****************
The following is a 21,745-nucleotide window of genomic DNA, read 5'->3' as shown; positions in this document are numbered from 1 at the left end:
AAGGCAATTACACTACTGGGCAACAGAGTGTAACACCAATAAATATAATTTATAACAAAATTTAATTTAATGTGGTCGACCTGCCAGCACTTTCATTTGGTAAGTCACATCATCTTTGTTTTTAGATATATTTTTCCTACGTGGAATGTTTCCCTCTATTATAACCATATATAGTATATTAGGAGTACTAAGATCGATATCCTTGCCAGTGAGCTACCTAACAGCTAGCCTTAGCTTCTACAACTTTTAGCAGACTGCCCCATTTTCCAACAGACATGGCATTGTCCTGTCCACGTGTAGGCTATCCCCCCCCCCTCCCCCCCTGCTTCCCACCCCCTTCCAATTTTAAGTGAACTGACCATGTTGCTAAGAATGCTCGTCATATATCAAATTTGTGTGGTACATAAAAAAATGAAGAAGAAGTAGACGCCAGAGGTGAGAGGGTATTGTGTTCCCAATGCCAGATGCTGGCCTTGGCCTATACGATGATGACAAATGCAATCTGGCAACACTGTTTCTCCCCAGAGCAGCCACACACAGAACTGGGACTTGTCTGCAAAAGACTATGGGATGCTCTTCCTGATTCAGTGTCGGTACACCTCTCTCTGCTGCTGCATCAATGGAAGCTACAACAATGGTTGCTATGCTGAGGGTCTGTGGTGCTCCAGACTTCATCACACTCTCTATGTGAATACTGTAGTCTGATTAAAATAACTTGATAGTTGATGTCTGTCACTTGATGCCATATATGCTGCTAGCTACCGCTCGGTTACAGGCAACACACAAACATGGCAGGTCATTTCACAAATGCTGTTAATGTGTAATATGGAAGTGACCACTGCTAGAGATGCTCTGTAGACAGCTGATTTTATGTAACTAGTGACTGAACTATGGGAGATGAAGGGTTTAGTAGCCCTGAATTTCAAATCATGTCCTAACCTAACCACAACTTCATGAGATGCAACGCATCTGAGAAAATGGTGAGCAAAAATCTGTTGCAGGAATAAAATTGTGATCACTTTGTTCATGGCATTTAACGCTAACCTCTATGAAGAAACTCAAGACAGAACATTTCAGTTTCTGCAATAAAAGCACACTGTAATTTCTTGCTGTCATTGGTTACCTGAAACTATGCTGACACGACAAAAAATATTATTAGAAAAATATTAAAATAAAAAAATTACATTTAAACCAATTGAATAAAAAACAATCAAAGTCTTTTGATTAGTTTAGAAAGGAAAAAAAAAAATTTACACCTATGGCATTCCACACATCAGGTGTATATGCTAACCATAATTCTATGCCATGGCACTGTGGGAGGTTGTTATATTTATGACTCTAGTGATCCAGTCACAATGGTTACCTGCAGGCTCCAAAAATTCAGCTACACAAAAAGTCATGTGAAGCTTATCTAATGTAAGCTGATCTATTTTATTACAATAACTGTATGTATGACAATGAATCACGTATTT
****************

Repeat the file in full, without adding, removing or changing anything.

The following is a 21,745-nucleotide window of genomic DNA, read 5'->3' as shown; positions in this document are numbered from 1 at the left end:
AAGGCAATTACACTACTGGGCAACAGAGTGTAACACCAATAAATATAATTTATAACAAAATTTAATTTAATGTGGTCGACCTGCCAGCACTTTCATTTGGTAAGTCACATCATCTTTGTTTTTAGATATATTTTTCCTACGTGGAATGTTTCCCTCTATTATAACCATATATAGTATATTAGGAGTACTAAGATCGATATCCTTGCCAGTGAGCTACCTAACAGCTAGCCTTAGCTTCTACAACTTTTAGCAGACTGCCCCATTTTCCAACAGACATGGCATTGTCCTGTCCACGTGTAGGCTATCCCCCCCCCCTCCCCCCCTGCTTCCCACCCCCTTCCAATTTTAAGTGAACTGACCATGTTGCTAAGAATGCTCGTCATATATCAAATTTGTGTGGTACATAAAAAAATGAAGAAGAAGTAGACGCCAGAGGTGAGAGGGTATTGTGTTCCCAATGCCAGATGCTGGCCTTGGCCTATACGATGATGACAAATGCAATCTGGCAACACTGTTTCTCCCCAGAGCAGCCACACACAGAACTGGGACTTGTCTGCAAAAGACTATGGGATGCTCTTCCTGATTCAGTGTCGGTACACCTCTCTCTGCTGCTGCATCAATGGAAGCTACAACAATGGTTGCTATGCTGAGGGTCTGTGGTGCTCCAGACTTCATCACACTCTCTATGTGAATACTGTAGTCTGATTAAAATAACTTGATAGTTGATGTCTGTCACTTGATGCCATATATGCTGCTAGCTACCGCTCGGTTACAGGCAACACACAAACATGGCAGGTCATTTCACAAATGCTGTTAATGTGTAATATGGAAGTGACCACTGCTAGAGATGCTCTGTAGACAGCTGATTTTATGTAACTAGTGACTGAACTATGGGAGATGAAGGGTTTAGTAGCCCTGAATTTCAAATCATGTCCTAACCTAACCACAACTTCATGAGATGCAACGCATCTGAGAAAATGGTGAGCAAAAATCTGTTGCAGGAATAAAATTGTGATCACTTTGTTCATGGCATTTAACGCTAACCTCTATGAAGAAACTCAAGACAGAACATTTCAGTTTCTGCAATAAAAGCACACTGTAATTTCTTGCTGTCATTGGTTACCTGAAACTATGCTGACACGACAAAAAATATTATTAGAAAAATATTAAAATAAAAAAATTACATTTAAACCAATTGAATAAAAAACAATCAAAGTCTTTTGATTAGTTTAGAAAGGAAAAAAAAAAATTTACACCTATGGCATTCCACACATCAGGTGTATATGCTAACCATAATTCTATGCCATGGCACTGTGGGAGGTTGTTATATTTATGACTCTAGTGATCCAGTCACAATGGTTACCTGCAGGCTCCAAAAATTCAGCTACACAAAAAGTCATGTGAAGCTTATCTAATGTAAGCTGATCTATTTTATTACAATAACTGTATGTATGACAATGAATCACGTATTT